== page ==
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Sotah, 35

SOTAH 31-35 - These Dafim have been dedicated by Mrs. Estanne Abraham-Fauer in honor of the first Yahrzeit (18 Teves 5761) of her father, Reb Mordechai ben Eliezer Zvi (Weiner). May the merit of supporting and advancing the study of the Talmud be l'Iluy Nishmaso.


QUESTION: The Gemara expounds the verse, "And they went, and they returned" (Bamidbar 13:26), and says that "just like the Meraglim returned with evil plans, when they departed they already had the evil intentions." This is also evident from the Gemara earlier (34b) which says that the names of the Meraglim (which the Torah lists) hinted to the evil intentions that they had before they departed.

RASHI on the Chumash (Bamidbar 13:3), on the other hand, explains that when the Meraglim were chosen, the verse says that they were all "Anashim," meaning that they were esteemed people and they were righteous at the time.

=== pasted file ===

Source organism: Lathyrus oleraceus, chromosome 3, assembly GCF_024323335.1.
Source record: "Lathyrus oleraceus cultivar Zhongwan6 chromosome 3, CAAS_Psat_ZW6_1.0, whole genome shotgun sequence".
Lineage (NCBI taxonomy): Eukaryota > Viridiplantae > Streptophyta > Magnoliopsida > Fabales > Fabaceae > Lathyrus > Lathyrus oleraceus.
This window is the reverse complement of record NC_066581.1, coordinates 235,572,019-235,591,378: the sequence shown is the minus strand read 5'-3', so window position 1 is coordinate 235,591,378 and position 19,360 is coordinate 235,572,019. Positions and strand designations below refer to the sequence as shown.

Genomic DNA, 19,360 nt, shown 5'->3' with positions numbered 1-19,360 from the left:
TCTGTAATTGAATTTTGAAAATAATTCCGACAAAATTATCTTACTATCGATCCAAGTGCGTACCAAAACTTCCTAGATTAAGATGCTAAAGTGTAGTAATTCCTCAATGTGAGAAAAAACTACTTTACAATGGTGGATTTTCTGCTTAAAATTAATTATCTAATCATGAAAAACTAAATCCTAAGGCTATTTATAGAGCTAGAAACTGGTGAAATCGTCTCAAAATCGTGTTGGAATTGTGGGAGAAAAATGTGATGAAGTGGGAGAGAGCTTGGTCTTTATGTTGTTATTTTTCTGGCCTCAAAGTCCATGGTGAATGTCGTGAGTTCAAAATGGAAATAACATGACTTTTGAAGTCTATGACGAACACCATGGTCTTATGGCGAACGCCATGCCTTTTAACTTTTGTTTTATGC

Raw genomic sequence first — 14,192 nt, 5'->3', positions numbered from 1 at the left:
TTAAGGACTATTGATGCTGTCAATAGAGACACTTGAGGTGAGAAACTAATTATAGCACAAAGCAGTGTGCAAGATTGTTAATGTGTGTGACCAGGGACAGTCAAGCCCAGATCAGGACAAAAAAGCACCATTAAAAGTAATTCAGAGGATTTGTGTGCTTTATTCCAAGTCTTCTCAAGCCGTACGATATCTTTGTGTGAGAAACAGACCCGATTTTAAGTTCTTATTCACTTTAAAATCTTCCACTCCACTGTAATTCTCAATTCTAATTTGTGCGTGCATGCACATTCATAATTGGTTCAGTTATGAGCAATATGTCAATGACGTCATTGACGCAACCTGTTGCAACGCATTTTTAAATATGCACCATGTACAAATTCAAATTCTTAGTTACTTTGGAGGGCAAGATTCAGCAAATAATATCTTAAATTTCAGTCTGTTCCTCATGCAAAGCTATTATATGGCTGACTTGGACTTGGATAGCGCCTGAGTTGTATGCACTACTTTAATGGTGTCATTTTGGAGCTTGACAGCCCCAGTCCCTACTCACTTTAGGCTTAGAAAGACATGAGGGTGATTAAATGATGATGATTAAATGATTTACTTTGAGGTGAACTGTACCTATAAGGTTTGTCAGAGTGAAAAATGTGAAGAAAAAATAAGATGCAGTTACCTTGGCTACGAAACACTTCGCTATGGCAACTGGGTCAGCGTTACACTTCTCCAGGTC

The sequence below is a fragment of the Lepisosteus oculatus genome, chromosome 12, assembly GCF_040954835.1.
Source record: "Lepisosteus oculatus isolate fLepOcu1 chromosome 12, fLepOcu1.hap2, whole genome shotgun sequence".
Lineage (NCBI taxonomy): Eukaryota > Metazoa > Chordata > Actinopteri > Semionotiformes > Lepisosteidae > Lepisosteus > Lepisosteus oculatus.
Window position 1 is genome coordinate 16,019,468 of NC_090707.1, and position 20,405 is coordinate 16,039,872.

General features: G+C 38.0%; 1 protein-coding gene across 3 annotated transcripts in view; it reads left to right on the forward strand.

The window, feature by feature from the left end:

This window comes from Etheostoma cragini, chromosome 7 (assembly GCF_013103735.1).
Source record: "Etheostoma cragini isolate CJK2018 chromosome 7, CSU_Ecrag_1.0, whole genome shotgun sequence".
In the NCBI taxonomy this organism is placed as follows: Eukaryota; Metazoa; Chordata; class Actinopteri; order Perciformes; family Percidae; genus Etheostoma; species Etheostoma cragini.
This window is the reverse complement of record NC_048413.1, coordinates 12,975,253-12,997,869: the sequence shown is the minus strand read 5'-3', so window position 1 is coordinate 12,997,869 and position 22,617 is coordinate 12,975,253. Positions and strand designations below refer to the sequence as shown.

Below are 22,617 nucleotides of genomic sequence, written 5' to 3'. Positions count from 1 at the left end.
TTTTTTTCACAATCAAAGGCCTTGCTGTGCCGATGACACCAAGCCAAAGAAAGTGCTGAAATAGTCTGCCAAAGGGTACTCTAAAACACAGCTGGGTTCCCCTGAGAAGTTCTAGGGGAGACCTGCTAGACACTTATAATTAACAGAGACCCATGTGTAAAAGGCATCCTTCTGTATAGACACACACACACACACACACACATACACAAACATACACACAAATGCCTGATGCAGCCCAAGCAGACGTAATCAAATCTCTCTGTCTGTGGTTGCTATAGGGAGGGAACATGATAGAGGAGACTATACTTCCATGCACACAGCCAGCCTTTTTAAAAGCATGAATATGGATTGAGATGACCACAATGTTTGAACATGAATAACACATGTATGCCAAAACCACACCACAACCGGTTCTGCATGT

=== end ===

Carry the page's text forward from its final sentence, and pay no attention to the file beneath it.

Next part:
How can this be reconciled with our Gemara that says that they were Resha'im from the outset?

ANSWERS: The OR HA'CHAIM suggests a number of answers to this question.

(a) The verse (Bamidbar 13:2) says that Hashem told Moshe, "Send men for you" ("Shelach Lecha Anashim"), implying that the Meraglim were only "Anashim" in the eyes of Moshe Rabeinu but not in the eyes of Hashem. Hashem saw deep in their hearts that they were not really the Tzadikim that Moshe Rabeinu thought they were. (See also KLI YAKAR.)

(b) The Or ha'Chaim suggests further that when Hashem said, "Send men for you," it means that only while they were standing in front of Moshe Rabeinu were they Tzadikim. The moment they started to leave they became Resha'im. That is why their names allude to their sin.